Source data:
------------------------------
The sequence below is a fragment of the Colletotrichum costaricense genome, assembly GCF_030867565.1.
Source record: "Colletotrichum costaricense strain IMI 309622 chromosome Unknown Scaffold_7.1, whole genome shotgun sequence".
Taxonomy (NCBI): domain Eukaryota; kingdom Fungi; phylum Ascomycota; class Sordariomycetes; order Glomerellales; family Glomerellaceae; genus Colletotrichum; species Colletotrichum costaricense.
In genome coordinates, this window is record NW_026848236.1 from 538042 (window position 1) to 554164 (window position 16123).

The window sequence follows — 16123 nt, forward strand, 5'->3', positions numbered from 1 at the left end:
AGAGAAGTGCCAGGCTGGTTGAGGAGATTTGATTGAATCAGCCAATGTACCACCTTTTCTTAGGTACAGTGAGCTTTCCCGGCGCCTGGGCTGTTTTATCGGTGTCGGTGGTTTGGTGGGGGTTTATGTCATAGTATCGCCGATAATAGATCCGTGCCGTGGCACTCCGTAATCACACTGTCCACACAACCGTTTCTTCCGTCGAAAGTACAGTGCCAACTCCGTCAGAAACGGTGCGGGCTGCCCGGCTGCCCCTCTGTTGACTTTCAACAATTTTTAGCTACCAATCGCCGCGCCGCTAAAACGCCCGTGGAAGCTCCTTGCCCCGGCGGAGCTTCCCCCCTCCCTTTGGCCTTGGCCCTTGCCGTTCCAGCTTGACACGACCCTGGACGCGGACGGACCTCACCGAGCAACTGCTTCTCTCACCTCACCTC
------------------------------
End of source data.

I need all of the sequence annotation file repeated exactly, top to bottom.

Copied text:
The sequence below is a fragment of the Colletotrichum costaricense genome, assembly GCF_030867565.1.
Source record: "Colletotrichum costaricense strain IMI 309622 chromosome Unknown Scaffold_7.1, whole genome shotgun sequence".
Taxonomy (NCBI): domain Eukaryota; kingdom Fungi; phylum Ascomycota; class Sordariomycetes; order Glomerellales; family Glomerellaceae; genus Colletotrichum; species Colletotrichum costaricense.
In genome coordinates, this window is record NW_026848236.1 from 538042 (window position 1) to 554164 (window position 16123).

The window sequence follows — 16123 nt, forward strand, 5'->3', positions numbered from 1 at the left end:
AGAGAAGTGCCAGGCTGGTTGAGGAGATTTGATTGAATCAGCCAATGTACCACCTTTTCTTAGGTACAGTGAGCTTTCCCGGCGCCTGGGCTGTTTTATCGGTGTCGGTGGTTTGGTGGGGGTTTATGTCATAGTATCGCCGATAATAGATCCGTGCCGTGGCACTCCGTAATCACACTGTCCACACAACCGTTTCTTCCGTCGAAAGTACAGTGCCAACTCCGTCAGAAACGGTGCGGGCTGCCCGGCTGCCCCTCTGTTGACTTTCAACAATTTTTAGCTACCAATCGCCGCGCCGCTAAAACGCCCGTGGAAGCTCCTTGCCCCGGCGGAGCTTCCCCCCTCCCTTTGGCCTTGGCCCTTGCCGTTCCAGCTTGACACGACCCTGGACGCGGACGGACCTCACCGAGCAACTGCTTCTCTCACCTCACCTC